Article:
Krista Girty
Ozone House / ozonehouse.org

The coronavirus pandemic has pushed more young people into the streets.  Ozone House's new facility in Ypsilanti is full up with a waiting list that is the longest in the organization's history.  In this week's "Washtenaw United," WEMU's David Fair talks with Ozone House executive director Krista Girty about helping those in need despite the changes the COVID crisis has created. 

  

Alice Liao
Alice Liao

For 20 years, the Ann Arbor-based Women's Center of Southeastern Michigan (WCSM) has been providing a safe space for women and families in our region.  As like all nonprofit organizations, the events of 2020, including the coronavirus crisis, has made the center's services more valuable than ever.  In this week's "Washtenaw United," WEMU's David Fair speaks to WCSM's marketing director, Alice Liao, about what the center has accomplished in 2020 and what it hopes to achieve in 2021.


Towana Parker
Destiny and Purpose Community Outreach / dapco.org

The coronavirus pandemic has been a stressful time for everyone, even moreso for new and expectant mothers.  In the meantime, a Washtenaw County nonprofit group called "Destiny and Purpose Community Outreach," or DAPCO, has providing special services for families in need, and the organization has a special event planned for those welcoming new babies into their lives.  DAPCO executive director Towana Parker talks about a community "baby shower" the organization is planning with WEMU's David Fair on this week's "Washtenaw United."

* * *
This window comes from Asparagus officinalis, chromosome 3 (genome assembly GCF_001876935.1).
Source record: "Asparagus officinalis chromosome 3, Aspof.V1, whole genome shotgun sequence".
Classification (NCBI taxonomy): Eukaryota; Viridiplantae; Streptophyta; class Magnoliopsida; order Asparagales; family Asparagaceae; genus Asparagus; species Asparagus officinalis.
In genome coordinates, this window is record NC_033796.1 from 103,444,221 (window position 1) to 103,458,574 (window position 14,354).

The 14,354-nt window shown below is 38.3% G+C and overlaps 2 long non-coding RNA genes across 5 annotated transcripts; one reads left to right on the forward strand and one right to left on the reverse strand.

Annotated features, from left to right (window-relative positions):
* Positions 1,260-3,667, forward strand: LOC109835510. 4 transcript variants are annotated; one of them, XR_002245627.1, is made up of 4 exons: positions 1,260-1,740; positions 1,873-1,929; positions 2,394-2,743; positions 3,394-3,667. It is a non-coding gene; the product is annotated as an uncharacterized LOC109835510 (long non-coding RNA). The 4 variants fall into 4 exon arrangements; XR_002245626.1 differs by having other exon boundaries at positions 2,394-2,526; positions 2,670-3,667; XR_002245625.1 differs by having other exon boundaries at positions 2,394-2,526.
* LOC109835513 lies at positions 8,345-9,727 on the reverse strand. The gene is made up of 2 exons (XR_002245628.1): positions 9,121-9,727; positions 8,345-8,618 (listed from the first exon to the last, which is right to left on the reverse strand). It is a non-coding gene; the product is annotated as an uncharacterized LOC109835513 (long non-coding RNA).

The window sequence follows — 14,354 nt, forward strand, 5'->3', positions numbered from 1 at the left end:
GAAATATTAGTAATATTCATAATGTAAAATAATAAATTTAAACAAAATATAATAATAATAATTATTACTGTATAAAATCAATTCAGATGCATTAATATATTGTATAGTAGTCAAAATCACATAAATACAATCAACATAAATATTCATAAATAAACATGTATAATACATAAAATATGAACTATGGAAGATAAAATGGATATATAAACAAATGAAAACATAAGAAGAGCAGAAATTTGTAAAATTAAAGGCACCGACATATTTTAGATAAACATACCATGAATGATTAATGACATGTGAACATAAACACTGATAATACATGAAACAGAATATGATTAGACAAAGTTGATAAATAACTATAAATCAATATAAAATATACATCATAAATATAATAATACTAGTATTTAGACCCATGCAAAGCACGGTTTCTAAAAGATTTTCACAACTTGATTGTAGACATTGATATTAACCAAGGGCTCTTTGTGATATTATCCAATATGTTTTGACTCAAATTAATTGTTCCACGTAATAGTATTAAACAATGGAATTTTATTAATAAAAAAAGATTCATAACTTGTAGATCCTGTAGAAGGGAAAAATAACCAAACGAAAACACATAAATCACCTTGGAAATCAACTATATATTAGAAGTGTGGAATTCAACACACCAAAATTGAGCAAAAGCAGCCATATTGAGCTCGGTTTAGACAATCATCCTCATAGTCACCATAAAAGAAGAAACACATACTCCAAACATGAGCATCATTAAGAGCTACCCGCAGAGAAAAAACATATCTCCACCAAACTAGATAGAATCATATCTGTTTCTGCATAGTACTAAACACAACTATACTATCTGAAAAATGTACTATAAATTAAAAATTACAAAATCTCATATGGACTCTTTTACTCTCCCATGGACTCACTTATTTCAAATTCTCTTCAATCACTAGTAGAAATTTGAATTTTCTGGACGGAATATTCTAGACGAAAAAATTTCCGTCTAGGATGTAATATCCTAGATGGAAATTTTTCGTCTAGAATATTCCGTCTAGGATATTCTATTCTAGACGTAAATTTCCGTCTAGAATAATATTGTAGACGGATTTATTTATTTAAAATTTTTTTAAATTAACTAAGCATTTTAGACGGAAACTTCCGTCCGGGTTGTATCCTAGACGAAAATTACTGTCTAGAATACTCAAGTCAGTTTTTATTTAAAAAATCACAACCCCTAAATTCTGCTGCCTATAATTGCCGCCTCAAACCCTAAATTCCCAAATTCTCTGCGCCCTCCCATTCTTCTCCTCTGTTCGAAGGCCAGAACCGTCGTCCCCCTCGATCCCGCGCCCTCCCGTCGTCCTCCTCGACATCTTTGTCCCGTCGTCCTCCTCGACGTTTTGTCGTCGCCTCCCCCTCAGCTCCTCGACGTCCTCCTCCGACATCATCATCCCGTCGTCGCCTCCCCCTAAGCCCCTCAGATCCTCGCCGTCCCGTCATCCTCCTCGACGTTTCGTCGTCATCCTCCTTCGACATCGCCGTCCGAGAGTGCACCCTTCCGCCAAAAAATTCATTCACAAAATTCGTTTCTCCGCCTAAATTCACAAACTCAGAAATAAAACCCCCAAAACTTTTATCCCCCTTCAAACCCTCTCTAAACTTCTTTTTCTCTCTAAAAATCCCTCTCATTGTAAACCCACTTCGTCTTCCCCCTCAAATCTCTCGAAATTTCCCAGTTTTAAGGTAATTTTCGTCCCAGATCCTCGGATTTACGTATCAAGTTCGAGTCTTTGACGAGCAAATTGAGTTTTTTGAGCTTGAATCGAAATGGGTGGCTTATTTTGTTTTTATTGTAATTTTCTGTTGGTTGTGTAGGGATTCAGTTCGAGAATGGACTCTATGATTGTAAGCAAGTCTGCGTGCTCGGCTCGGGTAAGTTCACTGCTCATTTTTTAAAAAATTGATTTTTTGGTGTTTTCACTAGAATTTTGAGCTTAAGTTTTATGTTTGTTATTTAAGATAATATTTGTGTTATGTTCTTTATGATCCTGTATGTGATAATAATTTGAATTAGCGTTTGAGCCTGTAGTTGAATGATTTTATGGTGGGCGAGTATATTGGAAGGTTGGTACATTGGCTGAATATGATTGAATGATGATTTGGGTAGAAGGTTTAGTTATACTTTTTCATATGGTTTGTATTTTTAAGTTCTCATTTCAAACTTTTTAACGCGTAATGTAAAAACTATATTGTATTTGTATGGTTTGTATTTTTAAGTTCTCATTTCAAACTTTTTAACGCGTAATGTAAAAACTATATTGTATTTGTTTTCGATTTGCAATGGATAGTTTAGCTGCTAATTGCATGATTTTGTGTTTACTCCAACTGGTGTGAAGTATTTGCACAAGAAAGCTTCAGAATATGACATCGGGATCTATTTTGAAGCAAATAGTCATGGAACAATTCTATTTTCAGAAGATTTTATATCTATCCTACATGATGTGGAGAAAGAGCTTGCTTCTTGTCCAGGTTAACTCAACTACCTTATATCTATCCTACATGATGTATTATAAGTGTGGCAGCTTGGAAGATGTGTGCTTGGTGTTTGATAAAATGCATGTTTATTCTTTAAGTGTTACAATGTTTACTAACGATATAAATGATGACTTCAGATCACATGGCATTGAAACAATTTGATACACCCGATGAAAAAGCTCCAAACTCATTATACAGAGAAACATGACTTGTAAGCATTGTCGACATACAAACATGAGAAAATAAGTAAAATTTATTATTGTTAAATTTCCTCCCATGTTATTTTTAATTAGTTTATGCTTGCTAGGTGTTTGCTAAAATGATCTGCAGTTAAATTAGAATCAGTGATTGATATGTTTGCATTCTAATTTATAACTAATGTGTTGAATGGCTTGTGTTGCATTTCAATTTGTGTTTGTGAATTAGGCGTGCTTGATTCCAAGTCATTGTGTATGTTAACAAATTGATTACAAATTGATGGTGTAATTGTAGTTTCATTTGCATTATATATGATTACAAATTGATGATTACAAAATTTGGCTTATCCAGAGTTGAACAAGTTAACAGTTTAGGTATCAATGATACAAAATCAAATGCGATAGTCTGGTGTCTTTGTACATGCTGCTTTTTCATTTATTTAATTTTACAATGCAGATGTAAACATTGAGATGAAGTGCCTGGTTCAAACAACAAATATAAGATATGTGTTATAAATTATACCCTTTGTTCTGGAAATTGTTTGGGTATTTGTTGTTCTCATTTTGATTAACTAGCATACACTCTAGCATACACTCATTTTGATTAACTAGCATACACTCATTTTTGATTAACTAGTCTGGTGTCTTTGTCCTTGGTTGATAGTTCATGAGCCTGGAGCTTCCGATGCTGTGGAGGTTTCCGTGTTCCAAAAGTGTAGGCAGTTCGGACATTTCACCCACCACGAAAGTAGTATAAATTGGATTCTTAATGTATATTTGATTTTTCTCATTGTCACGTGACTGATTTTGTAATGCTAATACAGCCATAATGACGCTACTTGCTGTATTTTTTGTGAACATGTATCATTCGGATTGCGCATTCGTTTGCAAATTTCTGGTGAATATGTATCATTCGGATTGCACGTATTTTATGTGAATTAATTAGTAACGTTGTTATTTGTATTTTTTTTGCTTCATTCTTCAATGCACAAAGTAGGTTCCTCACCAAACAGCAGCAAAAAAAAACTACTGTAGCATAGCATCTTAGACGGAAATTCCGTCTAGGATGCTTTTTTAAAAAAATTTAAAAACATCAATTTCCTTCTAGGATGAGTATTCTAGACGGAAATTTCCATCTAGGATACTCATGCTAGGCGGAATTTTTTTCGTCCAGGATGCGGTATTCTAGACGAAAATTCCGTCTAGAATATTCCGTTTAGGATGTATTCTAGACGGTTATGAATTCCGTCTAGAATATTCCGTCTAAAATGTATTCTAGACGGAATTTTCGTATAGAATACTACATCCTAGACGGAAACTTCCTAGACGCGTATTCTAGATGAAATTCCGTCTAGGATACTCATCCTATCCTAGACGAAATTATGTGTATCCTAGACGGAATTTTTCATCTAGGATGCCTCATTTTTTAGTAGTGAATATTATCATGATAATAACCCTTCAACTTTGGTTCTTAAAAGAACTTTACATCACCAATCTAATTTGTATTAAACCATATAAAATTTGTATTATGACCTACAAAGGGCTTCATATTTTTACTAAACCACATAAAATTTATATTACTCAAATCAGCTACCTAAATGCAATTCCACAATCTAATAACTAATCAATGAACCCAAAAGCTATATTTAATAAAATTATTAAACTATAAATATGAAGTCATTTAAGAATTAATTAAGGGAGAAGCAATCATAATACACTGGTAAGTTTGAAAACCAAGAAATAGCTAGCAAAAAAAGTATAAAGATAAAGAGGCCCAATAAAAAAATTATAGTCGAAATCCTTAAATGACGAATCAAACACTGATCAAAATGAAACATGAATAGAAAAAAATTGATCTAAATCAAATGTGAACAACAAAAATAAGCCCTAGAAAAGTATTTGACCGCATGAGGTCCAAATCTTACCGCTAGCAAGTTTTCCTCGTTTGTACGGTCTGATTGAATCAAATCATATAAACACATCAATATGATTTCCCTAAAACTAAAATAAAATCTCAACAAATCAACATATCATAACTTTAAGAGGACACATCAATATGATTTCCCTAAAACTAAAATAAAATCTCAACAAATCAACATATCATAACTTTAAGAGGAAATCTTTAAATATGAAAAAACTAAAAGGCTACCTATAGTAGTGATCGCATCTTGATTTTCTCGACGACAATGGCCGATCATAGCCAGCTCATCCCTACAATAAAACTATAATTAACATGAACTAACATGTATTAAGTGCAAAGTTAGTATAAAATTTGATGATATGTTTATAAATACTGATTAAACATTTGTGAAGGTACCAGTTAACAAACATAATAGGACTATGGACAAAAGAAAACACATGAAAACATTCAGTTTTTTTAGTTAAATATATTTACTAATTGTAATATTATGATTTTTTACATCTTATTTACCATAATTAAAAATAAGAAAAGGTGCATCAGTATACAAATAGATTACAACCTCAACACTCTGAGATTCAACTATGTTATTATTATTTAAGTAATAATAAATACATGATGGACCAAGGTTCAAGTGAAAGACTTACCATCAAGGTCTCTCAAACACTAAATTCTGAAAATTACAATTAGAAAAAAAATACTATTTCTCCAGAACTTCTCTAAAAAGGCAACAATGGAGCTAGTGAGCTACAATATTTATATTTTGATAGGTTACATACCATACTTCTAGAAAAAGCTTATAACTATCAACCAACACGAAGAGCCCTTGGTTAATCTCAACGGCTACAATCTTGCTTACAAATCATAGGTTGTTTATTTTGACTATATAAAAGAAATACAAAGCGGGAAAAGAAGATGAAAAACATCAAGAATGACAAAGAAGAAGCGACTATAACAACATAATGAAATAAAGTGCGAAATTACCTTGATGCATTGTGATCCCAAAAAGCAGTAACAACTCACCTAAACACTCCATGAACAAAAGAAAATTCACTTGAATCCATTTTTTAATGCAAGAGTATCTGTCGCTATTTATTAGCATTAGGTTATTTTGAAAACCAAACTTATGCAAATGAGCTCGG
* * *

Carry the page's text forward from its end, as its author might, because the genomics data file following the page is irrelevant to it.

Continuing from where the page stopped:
Aaron Kinzel
Youth Justice Fund / yjfund.org

A recent study shows African Americans in Washtenaw County are far more likely than white people to be charged with felonies, and sentences tend to be longer.  The data raises questions about prosecutorial discretion and biases in the criminal justice system.  Aaron Kinzel is a lecturer of Criminology and Criminal Justice at University of Michigan-Dearborn and serves as Executive Director of the Youth Justice Fund.  He joined WEMU’s David Fair on "Washtenaw United" to explore bias and the search for equality in the criminal justice system.


Barbara Niess-May
SafeHouse Center / safehousecenter.org

SafeHouse Center provides emergency shelter and an array of services to survivors on domestic violence and sexual assault in Washtenaw County.  Like all other service agencies, the pandemic has an effect on the way it conducts its business and on the bottom line.  In this week's "Washtenaw United," SafeHouse Center executive director Barbara Niess-May discusses maintaining vital and essential services during a public health crisis. 


Arts Alliance
The Arts Alliance / creativewashtenaw.org

After a summer hiatus, David Fair and Deb Polich reunite on the air for this edition of "creative: impact."  They catch up on the state of the arts six months into the COVID-19 pandemic and the challenges of gaining the attention of and funding from local decision makers right here in Washtenaw County.  Listen here to the conversation on this edition of "creative:impact."